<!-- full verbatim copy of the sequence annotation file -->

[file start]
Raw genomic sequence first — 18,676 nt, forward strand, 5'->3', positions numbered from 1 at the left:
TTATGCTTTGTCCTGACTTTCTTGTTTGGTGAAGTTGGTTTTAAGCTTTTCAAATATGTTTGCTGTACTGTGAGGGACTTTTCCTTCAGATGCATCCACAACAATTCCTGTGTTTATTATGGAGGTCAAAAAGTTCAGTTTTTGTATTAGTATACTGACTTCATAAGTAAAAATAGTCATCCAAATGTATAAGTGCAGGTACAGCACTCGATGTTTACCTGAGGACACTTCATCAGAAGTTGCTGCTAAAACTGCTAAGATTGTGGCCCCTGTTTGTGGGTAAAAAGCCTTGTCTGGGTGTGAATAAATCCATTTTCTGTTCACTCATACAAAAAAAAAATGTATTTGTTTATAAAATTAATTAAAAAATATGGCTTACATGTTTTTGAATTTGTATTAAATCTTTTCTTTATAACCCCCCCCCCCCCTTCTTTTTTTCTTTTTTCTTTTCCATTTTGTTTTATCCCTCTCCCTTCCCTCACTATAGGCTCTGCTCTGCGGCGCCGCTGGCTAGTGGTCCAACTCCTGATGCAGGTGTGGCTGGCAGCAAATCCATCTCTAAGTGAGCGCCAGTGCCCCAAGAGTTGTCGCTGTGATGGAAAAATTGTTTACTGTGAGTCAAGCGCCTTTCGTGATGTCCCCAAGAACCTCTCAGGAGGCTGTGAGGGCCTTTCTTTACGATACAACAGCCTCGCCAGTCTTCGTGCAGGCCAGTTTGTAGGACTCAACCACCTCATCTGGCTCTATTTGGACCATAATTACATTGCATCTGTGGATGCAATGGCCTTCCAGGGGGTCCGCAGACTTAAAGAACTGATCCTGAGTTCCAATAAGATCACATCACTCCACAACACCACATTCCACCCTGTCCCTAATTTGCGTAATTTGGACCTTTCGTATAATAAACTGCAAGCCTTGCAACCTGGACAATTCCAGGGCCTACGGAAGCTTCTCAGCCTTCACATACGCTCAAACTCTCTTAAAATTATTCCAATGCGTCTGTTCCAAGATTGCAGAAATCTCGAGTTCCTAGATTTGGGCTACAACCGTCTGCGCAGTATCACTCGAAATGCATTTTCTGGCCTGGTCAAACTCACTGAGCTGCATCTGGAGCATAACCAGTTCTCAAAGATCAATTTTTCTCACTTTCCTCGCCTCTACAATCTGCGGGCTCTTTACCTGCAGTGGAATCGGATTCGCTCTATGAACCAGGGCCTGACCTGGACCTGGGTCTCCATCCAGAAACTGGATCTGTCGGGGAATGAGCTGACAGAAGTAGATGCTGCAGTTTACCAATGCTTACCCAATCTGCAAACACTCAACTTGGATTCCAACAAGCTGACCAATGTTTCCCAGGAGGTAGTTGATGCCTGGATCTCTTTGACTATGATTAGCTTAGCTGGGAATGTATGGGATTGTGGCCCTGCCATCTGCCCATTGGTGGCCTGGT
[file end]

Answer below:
Raw genomic sequence first — 18,676 nt, forward strand, 5'->3', positions numbered from 1 at the left:
TTATGCTTTGTCCTGACTTTCTTGTTTGGTGAAGTTGGTTTTAAGCTTTTCAAATATGTTTGCTGTACTGTGAGGGACTTTTCCTTCAGATGCATCCACAACAATTCCTGTGTTTATTATGGAGGTCAAAAAGTTCAGTTTTTGTATTAGTATACTGACTTCATAAGTAAAAATAGTCATCCAAATGTATAAGTGCAGGTACAGCACTCGATGTTTACCTGAGGACACTTCATCAGAAGTTGCTGCTAAAACTGCTAAGATTGTGGCCCCTGTTTGTGGGTAAAAAGCCTTGTCTGGGTGTGAATAAATCCATTTTCTGTTCACTCATACAAAAAAAAAATGTATTTGTTTATAAAATTAATTAAAAAATATGGCTTACATGTTTTTGAATTTGTATTAAATCTTTTCTTTATAACCCCCCCCCCCCCTTCTTTTTTTCTTTTTTCTTTTCCATTTTGTTTTATCCCTCTCCCTTCCCTCACTATAGGCTCTGCTCTGCGGCGCCGCTGGCTAGTGGTCCAACTCCTGATGCAGGTGTGGCTGGCAGCAAATCCATCTCTAAGTGAGCGCCAGTGCCCCAAGAGTTGTCGCTGTGATGGAAAAATTGTTTACTGTGAGTCAAGCGCCTTTCGTGATGTCCCCAAGAACCTCTCAGGAGGCTGTGAGGGCCTTTCTTTACGATACAACAGCCTCGCCAGTCTTCGTGCAGGCCAGTTTGTAGGACTCAACCACCTCATCTGGCTCTATTTGGACCATAATTACATTGCATCTGTGGATGCAATGGCCTTCCAGGGGGTCCGCAGACTTAAAGAACTGATCCTGAGTTCCAATAAGATCACATCACTCCACAACACCACATTCCACCCTGTCCCTAATTTGCGTAATTTGGACCTTTCGTATAATAAACTGCAAGCCTTGCAACCTGGACAATTCCAGGGCCTACGGAAGCTTCTCAGCCTTCACATACGCTCAAACTCTCTTAAAATTATTCCAATGCGTCTGTTCCAAGATTGCAGAAATCTCGAGTTCCTAGATTTGGGCTACAACCGTCTGCGCAGTATCACTCGAAATGCATTTTCTGGCCTGGTCAAACTCACTGAGCTGCATCTGGAGCATAACCAGTTCTCAAAGATCAATTTTTCTCACTTTCCTCGCCTCTACAATCTGCGGGCTCTTTACCTGCAGTGGAATCGGATTCGCTCTATGAACCAGGGCCTGACCTGGACCTGGGTCTCCATCCAGAAACTGGATCTGTCGGGGAATGAGCTGACAGAAGTAGATGCTGCAGTTTACCAATGCTTACCCAATCTGCAAACACTCAACTTGGATTCCAACAAGCTGACCAATGTTTCCCAGGAGGTAGTTGATGCCTGGATCTCTTTGACTATGATTAGCTTAGCTGGGAATGTATGGGATTGTGGCCCTGCCATCTGCCCATTGGTGGCCTGGT